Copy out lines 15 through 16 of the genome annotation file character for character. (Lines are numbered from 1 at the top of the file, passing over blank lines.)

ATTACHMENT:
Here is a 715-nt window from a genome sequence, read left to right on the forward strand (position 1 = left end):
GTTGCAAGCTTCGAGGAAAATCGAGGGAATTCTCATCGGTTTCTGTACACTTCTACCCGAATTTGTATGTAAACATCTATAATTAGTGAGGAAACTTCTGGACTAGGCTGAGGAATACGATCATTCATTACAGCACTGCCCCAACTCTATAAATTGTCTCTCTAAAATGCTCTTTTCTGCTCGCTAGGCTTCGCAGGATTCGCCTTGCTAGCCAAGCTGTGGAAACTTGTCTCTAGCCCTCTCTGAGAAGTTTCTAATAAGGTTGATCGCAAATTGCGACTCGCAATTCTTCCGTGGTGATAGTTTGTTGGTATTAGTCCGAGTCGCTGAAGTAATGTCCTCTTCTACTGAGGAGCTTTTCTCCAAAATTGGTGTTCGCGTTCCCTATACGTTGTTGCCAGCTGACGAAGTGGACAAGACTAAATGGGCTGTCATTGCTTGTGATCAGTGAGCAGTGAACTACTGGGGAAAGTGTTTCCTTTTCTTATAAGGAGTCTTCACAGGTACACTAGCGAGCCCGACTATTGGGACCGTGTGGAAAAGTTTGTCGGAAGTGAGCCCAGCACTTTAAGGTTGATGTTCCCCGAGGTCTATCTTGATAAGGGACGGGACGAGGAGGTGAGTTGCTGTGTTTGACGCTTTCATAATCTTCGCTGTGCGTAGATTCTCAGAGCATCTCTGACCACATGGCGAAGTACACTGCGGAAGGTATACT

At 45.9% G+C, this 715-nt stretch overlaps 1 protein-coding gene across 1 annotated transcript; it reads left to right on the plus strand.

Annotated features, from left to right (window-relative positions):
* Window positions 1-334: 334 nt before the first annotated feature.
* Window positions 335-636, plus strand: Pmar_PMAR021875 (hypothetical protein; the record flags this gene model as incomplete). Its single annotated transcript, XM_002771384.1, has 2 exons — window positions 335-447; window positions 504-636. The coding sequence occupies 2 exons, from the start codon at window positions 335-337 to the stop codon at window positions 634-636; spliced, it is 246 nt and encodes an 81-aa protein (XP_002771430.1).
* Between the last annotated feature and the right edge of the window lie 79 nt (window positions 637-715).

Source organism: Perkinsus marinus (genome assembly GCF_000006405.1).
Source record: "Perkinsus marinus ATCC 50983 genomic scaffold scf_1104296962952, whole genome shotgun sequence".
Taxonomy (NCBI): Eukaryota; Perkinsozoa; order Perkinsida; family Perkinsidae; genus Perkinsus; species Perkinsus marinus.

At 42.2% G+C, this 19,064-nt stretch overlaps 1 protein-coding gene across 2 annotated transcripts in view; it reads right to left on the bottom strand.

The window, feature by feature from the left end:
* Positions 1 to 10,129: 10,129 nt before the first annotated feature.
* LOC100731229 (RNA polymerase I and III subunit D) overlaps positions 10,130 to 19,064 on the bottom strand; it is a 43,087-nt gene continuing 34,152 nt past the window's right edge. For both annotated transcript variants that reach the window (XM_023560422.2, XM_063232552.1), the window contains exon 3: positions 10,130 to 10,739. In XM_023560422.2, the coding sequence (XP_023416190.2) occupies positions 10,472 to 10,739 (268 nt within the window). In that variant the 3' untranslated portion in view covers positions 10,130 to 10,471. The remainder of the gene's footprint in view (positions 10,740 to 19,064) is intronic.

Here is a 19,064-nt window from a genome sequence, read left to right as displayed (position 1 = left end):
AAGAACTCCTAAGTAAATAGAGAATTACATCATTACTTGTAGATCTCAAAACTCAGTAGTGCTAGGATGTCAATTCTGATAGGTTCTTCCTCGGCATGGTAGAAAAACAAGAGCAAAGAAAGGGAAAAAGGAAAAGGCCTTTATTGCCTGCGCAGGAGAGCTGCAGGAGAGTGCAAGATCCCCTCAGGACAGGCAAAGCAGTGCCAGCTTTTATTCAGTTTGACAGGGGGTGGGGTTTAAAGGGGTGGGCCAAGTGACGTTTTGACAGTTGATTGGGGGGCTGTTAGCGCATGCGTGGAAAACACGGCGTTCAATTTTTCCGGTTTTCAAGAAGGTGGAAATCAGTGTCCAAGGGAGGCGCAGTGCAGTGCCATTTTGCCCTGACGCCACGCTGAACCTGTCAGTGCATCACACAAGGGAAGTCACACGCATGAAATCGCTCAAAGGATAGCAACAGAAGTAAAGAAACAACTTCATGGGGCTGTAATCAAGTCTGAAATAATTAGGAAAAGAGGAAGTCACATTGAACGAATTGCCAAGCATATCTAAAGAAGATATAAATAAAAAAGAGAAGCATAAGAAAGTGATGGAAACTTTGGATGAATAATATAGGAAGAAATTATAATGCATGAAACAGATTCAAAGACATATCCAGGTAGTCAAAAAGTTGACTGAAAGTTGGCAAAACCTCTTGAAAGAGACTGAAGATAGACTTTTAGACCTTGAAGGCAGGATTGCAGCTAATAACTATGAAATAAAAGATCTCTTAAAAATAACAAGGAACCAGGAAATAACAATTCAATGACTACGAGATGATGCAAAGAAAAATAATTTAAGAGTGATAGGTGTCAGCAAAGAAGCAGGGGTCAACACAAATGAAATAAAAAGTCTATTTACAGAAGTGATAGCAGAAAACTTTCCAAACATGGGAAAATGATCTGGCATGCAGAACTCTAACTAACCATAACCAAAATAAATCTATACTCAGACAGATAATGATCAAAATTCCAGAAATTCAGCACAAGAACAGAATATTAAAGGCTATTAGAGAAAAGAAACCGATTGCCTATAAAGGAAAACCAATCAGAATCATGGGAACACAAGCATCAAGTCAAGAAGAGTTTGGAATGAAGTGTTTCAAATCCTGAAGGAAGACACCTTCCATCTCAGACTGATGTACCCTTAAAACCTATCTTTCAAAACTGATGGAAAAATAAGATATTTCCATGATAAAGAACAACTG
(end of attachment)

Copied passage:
Here is a 19,064-nt window from a genome sequence, read left to right as displayed (position 1 = left end):
AAGAACTCCTAAGTAAATAGAGAATTACATCATTACTTGTAGATCTCAAAACTCAGTAGTGCTAGGATGTCAATTCTGATAGGTTCTTCCTCGGCATGGTAGAAAAACAAGAGCAAAGAAAGGGAAAAAGGAAAAGGCCTTTATTGCCTGCGCAGGAGAGCTGCAGGAGAGTGCAAGATCCCCTCAGGACAGGCAAAGCAGTGCCAGCTTTTATTCAGTTTGACAGGGGGTGGGGTTTAAAGGGGTGGGCCAAGTGACGTTTTGACAGTTGATTGGGGGGCTGTTAGCGCATGCGTGGAAAACACGGCGTTCAATTTTTCCGGTTTTCAAGAAGGTGGAAATCAGTGTCCAAGGGAGGCGCAGTGCAGTGCCATTTTGCCCTGACGCCACGCTGAACCTGTCAGTGCATCACACAAGGGAAGTCACACGCATGAAATCGCTCAAAGGATAGCAACAGAAGTAAAGAAACAACTTCATGGGGCTGTAATCAAGTCTGAAATAATTAGGAAAAGAGGAAGTCACATTGAACGAATTGCCAAGCATATCTAAAGAAGATATAAATAAAAAAGAGAAGCATAAGAAAGTGATGGAAACTTTGGATGAATAATATAGGAAGAAATTATAATGCATGAAACAGATTCAAAGACATATCCAGGTAGTCAAAAAGTTGACTGAAAGTTGGCAAAACCTCTTGAAAGAGACTGAAGATAGACTTTTAGACCTTGAAGGCAGGATTGCAGCTAATAACTATGAAATAAAAGATCTCTTAAAAATAACAAGGAACCAGGAAATAACAATTCAATGACTACGAGATGATGCAAAGAAAAATAATTTAAGAGTGATAGGTGTCAGCAAAGAAGCAGGGGTCAACACAAATGAAATAAAAAGTCTATTTACAGAAGTGATAGCAGAAAACTTTCCAAACATGGGAAAATGATCTGGCATGCAGAACTCTAACTAACCATAACCAAAATAAATCTATACTCAGACAGATAATGATCAAAATTCCAGAAATTCAGCACAAGAACAGAATATTAAAGGCTATTAGAGAAAAGAAACCGATTGCCTATAAAGGAAAACCAATCAGAATCATGGGAACACAAGCATCAAGTCAAGAAGAGTTTGGAATGAAGTGTTTCAAATCCTGAAGGAAGACACCTTCCATCTCAGACTGATGTACCCTTAAAACCTATCTTTCAAAACTGATGGAAAAATAAGATATTTCCATGATAAAGAACAACTG